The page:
Sunday, August 18, 2013

Cleaning out the old dead grazes

Is this were clown makeup comes from?
Yesterday, I was helping my wife clean out some buckets of old pottery glazes. (She was having a problem with one of the glazes, and she needs to start with a fresh batch of glaze to fix the problem.) And I amused myself by pretending this is where clown makeup comes from--trying to guess what the ingredient was. (For the record, my latest writing project involves some scary, creepy clowns--I see clown related stuff even when no clowns are involved.) True love is cleaning out the old glaze buckets. And on a bright note, my wife promises not to make any scary ceramic clowns...and maybe not even cool clowns either. (A lot of eye rolling has been done by my wife during the reading of this blog post--I think that she thinks that I am a little weird. Correction, she says that I am "a lot weird.")

Common sense of politicians.

Old dried out actor remains.
What sparkling vampires turn into?

Simply gross looking.

Thursday, August 15, 2013

Watching sufferers of Craft Show Delusion Disorder

Freshly fired jewelry pieces in the kiln.
Today, I was reading an article (blog post) over at The Survival Mom and she mentioned Craft Show Delusion Disorder (CSDD), and I could not help laughing--because I have seen this firsthand at both craft shows and in my regular profession.

As a writer, I have noticed (especially now that you can publish your own ebook though places like Smashwords) that everyone thinks that they can be a writer...which might be true; after all, I can do it, and I am not the shiniest apple in the barrel. Of course, the self-published market has became one giant slush pile as a result of this mindset (at least, I have cashed checks from magazines in the print market before going indie). But the trend does count down on the number of people who have a great idea, and want me to write it up for fifty percent of the net, so that is a positive...I guess.

I can understand why everyone thinks that they can be a requires little equipment, and we all get told in school how great our writing is by our peers (no one ever tells a friend or classmate that their writing blows chunks). But I have watched people at craft shows (which my wife has made me help at) suffer from Craft Show Delusion Disorder about crafts that they should not be suffering the delusion over.

Right in front of the two of us. And one of us happens to be the ceramic artist; the other just is a knuckle dragging spouse brought to the show to lift heavy things...and be bored out of his cotton-picking mind.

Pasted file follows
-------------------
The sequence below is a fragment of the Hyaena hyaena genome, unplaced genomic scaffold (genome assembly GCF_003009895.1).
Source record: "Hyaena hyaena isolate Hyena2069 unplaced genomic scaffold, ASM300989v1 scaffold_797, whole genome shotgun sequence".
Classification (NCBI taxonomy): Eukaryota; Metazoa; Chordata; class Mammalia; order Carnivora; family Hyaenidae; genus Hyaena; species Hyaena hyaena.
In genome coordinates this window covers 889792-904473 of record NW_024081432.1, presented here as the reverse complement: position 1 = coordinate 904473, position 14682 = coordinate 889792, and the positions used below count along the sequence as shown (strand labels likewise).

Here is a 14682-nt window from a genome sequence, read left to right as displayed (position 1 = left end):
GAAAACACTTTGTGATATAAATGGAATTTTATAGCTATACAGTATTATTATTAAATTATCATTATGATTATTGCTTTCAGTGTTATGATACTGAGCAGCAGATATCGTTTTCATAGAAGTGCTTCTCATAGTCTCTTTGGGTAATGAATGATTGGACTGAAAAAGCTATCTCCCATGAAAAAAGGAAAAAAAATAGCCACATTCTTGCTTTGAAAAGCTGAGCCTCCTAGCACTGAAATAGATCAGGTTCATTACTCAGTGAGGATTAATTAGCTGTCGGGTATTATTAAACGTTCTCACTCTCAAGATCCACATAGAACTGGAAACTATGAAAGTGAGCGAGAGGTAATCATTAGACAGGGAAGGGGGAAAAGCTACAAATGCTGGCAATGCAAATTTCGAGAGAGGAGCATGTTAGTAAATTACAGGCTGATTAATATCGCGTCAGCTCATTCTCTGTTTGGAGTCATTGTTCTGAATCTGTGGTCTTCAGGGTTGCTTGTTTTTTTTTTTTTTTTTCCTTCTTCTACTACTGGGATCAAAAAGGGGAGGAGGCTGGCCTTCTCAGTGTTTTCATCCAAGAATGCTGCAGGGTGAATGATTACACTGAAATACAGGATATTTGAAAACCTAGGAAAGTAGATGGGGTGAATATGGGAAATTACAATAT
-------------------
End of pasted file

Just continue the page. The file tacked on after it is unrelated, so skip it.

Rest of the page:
It is the people who suffer CSDD that believe that they can reproduce my wife's pottery that fascinate me. I have watched people believe that they can reproduce paintings, drawings, and jewelry...some of which I can understand believing that one can do (not everything at a craft show is top quality work). But my wife's pottery?!

My wife has been doing pottery longer than I have known her--she has twenty-three years of experience doing ceramics. And in the seventeen years I have known her, the product has improved greatly. I have lost track of the number of mortar and pestles that I have photographed for her over the years.

And we have watched people with just a semester of pottery under their belt, who have not touched clay in years, plus have none of the required equipment (an awful big expense), believe that they could make what my wife is making. Ok, maybe they could make a mortar and pestle...but it will probably look like a melted marshmallow. For the record, I am the person who does shop at the local college's biannual pottery club sale--and the stuff I see there, my wife would call seconds (items that are flawed and possibly buried never to be seen again by any living human being)--and that is what a semester or two of pottery class produces.

Is there a cure for Craft Show Delusion Disorder? Actually, yes--become a professional craftsperson yourself. I find that artists tend to be realistic (and far too busy with their own specialty) about what they can and cannot do (which is why a certain amount of barter happens among the artists at a craft show).

In other news: my wife's Facebook fanpage recently gained its hundredth fan, and new items are currently being listed on the Celtic Soul Jewelry and Pottery Etsy shop page.

One of the latest mortar and pestles that my wife finished.

Saturday, August 3, 2013

Pentacle Star Jewelry and Triple Moon Goddess pendants now available on Etsy

Some of the pentacle and triple moon pendants that my wife is making.
For those people who were interested in ceramic pendants featuring pentacles (pentagrams), there are now some available on the Celtic Soul Jewelry and Pottery shop on Etsy. Plus there are several Triple Moon (Triple Goddess) pendants available also.

Forest Green Pentacle on Black Star
Oasis Blue Pentacle on Pansy Purple Star
Blue Purple Pentacle on Black Star
Robin's Egg Blue Pentacle on Dark Blue Star
Pansy Purple Pentacle on Black Star

Backs of pentacle stars are unglazed.

Pentacle Stars are priced at twelve dollars apiece ($2.25 USA shipping, $4.25 Canada shipping).

Triple Goddess--three phased moon with clouds--Oasis Blue, Blue Green, and Dark Blue
Triple Goddess--three phased moon with spirals--Oasis Blue, and Mottled Blue
Triple Goddess--three phased moon with clouds--Robin's Egg Blue, and Mottled Blue

Backs of goddess/moon pendants are unglazed.

Triple Goddess pendants are priced at twelve dollars apiece ($2.25 USA shipping, $4.25 Canada shipping).